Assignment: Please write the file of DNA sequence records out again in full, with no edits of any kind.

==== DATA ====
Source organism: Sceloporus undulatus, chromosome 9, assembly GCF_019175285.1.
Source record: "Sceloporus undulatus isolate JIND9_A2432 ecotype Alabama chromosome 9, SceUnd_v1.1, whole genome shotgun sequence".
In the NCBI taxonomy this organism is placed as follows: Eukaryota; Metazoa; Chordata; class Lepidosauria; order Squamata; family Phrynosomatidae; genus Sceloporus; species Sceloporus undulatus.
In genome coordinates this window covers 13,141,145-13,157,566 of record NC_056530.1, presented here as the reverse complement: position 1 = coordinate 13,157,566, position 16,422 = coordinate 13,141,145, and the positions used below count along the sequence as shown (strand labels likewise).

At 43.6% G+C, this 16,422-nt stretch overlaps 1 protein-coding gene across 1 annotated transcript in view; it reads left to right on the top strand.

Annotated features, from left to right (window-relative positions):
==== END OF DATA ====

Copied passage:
Source organism: Sceloporus undulatus, chromosome 9, assembly GCF_019175285.1.
Source record: "Sceloporus undulatus isolate JIND9_A2432 ecotype Alabama chromosome 9, SceUnd_v1.1, whole genome shotgun sequence".
In the NCBI taxonomy this organism is placed as follows: Eukaryota; Metazoa; Chordata; class Lepidosauria; order Squamata; family Phrynosomatidae; genus Sceloporus; species Sceloporus undulatus.
In genome coordinates this window covers 13,141,145-13,157,566 of record NC_056530.1, presented here as the reverse complement: position 1 = coordinate 13,157,566, position 16,422 = coordinate 13,141,145, and the positions used below count along the sequence as shown (strand labels likewise).

At 43.6% G+C, this 16,422-nt stretch overlaps 1 protein-coding gene across 1 annotated transcript in view; it reads left to right on the top strand.

Annotated features, from left to right (window-relative positions):